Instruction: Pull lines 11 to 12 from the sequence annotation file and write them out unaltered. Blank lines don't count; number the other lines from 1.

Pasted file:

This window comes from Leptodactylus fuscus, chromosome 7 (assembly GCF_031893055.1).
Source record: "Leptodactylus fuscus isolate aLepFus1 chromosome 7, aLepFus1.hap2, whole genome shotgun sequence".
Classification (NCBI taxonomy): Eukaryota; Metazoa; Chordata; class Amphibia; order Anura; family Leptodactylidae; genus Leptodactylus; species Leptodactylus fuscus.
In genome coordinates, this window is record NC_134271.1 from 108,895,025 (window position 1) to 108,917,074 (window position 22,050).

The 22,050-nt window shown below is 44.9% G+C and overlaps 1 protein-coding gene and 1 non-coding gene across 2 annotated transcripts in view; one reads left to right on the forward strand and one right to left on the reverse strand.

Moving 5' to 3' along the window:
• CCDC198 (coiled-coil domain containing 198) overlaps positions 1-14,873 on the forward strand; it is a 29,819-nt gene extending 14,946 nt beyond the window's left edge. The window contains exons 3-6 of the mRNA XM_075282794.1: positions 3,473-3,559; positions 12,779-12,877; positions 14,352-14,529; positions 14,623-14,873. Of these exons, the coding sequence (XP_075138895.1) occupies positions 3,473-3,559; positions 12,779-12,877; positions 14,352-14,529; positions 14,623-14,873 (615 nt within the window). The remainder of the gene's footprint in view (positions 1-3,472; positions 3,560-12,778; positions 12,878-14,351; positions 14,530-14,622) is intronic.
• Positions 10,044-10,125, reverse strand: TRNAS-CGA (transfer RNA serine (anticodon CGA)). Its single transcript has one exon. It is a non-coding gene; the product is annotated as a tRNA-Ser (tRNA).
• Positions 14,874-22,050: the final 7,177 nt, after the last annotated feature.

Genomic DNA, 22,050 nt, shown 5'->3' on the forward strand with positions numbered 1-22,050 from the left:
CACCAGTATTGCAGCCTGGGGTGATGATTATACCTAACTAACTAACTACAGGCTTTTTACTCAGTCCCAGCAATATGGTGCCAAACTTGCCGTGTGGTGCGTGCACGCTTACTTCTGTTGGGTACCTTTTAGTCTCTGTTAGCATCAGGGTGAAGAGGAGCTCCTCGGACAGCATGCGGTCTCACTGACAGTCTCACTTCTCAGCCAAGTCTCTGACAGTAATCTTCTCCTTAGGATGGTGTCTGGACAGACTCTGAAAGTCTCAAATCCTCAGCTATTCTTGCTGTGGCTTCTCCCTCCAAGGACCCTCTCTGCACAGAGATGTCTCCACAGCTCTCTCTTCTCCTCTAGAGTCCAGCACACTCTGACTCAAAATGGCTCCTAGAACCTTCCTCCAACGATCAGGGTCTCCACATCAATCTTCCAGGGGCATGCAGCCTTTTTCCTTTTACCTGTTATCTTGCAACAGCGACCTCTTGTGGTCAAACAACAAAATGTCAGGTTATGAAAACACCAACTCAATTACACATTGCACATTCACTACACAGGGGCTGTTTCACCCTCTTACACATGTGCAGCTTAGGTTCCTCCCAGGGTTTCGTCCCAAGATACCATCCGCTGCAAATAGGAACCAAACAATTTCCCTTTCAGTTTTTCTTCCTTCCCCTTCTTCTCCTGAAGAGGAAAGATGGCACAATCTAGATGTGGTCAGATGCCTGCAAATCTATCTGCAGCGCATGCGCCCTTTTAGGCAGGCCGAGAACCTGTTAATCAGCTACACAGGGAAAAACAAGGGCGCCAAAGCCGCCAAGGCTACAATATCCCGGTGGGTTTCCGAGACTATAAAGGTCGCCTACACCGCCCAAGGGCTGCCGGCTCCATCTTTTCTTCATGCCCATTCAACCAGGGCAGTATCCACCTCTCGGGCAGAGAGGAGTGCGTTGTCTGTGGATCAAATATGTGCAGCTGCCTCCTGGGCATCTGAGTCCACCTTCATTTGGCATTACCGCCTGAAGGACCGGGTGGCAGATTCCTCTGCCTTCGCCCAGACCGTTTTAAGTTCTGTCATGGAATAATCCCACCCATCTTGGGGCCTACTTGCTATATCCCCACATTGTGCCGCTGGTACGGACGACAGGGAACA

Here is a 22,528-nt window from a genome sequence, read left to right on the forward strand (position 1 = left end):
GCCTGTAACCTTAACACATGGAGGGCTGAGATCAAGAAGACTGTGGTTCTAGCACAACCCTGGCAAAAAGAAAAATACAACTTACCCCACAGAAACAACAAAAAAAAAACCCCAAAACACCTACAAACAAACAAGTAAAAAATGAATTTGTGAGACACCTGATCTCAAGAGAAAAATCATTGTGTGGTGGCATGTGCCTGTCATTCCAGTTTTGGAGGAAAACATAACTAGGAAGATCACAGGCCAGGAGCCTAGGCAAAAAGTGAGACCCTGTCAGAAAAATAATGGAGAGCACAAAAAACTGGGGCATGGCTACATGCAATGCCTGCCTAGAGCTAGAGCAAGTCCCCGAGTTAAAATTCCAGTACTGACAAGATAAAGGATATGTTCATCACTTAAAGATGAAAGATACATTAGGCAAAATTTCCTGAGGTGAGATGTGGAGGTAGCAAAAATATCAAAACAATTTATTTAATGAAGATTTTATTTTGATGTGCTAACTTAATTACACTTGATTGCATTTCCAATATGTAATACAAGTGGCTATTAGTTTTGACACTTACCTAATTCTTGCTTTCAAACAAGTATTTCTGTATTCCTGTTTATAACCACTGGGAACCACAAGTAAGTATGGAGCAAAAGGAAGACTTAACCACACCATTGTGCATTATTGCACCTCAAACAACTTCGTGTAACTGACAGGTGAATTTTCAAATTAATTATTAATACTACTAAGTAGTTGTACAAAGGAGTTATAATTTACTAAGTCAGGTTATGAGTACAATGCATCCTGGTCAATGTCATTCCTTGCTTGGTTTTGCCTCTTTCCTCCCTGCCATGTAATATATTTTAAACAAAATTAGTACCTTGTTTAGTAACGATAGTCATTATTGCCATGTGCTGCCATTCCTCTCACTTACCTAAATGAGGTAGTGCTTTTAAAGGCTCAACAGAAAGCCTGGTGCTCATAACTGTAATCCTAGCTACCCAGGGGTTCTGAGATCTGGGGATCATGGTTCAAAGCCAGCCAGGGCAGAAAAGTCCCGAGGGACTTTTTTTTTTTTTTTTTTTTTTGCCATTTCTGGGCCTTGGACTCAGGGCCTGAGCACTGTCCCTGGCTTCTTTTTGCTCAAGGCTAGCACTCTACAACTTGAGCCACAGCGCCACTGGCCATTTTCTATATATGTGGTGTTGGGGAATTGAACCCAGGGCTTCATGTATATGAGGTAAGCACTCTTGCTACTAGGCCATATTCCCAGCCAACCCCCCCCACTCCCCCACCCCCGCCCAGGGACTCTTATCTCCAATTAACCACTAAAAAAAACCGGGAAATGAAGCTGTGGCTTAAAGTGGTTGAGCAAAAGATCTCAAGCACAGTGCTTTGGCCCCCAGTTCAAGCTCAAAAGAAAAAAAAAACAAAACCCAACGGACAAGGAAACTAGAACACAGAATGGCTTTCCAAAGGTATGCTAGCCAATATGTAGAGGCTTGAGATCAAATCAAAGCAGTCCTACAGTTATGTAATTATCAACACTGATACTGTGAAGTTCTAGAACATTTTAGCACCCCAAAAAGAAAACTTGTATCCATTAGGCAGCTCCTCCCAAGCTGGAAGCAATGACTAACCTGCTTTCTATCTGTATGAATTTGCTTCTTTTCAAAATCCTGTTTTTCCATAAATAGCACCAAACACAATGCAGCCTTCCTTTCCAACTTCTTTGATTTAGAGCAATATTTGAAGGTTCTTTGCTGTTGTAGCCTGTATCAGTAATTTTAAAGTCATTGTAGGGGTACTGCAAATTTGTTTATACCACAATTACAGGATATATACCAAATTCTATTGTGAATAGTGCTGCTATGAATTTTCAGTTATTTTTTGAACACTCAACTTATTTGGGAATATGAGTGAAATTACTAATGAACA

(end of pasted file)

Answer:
CACCAGTATTGCAGCCTGGGGTGATGATTATACCTAACTAACTAACTACAGGCTTTTTACTCAGTCCCAGCAATATGGTGCCAAACTTGCCGTGTGGTGCGTGCACGCTTACTTCTGTTGGGTACCTTTTAGTCTCTGTTAGCATCAGGGTGAAGAGGAGCTCCTCGGACAGCATGCGGTCTCACTGACAGTCTCACTTCTCAGCCAAGTCTCTGACAGTAATCTTCTCCTTAGGATGGTGTCTGGACAGACTCTGAAAGTCTCAAATCCTCAGCTATTCTTGCTGTGGCTTCTCCCTCCAAGGACCCTCTCTGCACAGAGATGTCTCCACAGCTCTCTCTTCTCCTCTAGAGTCCAGCACACTCTGACTCAAAATGGCTCCTAGAACCTTCCTCCAACGATCAGGGTCTCCACATCAATCTTCCAGGGGCATGCAGCCTTTTTCCTTTTACCTGTTATCTTGCAACAGCGACCTCTTGTGGTCAAACAACAAAATGTCAGGTTATGAAAACACCAACTCAATTACACATTGCACATTCACTACACAGGGGCTGTTTCACCCTCTTACACATGTGCAGCTTAGGTTCCTCCCAGGGTTTCGTCCCAAGATACCATCCGCTGCAAATAGGAACCAAACAATTTCCCTTTCAGTTTTTCTTCCTTCCCCTTCTTCTCCTGAAGAGGAAAGATGGCACAATCTAGATGTGGTCAGATGCCTGCAAATCTATCTGCAGCGCATGCGCCCTTTTAGGCAGGCCGAGAACCTGTTAATCAGCTACACAGGGAAAAACAAGGGCGCCAAAGCCGCCAAGGCTACAATATCCCGGTGGGTTTCCGAGACTATAAAGGTCGCCTACACCGCCCAAGGGCTGCCGGCTCCATCTTTTCTTCATGCCCATTCAACCAGGGCAGTATCCACCTCTCGGGCAGAGAGGAGTGCGTTGTCTGTGGATCAAATATGTGCAGCTGCCTCCTGGGCATCTGAGTCCACCTTCATTTGGCATTACCGCCTGAAGGACCGGGTGGCAGATTCCTCTGCCTTCGCCCAGACCGTTTTAAGTTCTGTCATGGAATAATCCCACCCATCTTGGGGCCTACTTGCTATATCCCCACATTGTGCCGCTGGTACGGACGACAGGGAACA

Here is a 22,528-nt window from a genome sequence, read left to right on the forward strand (position 1 = left end):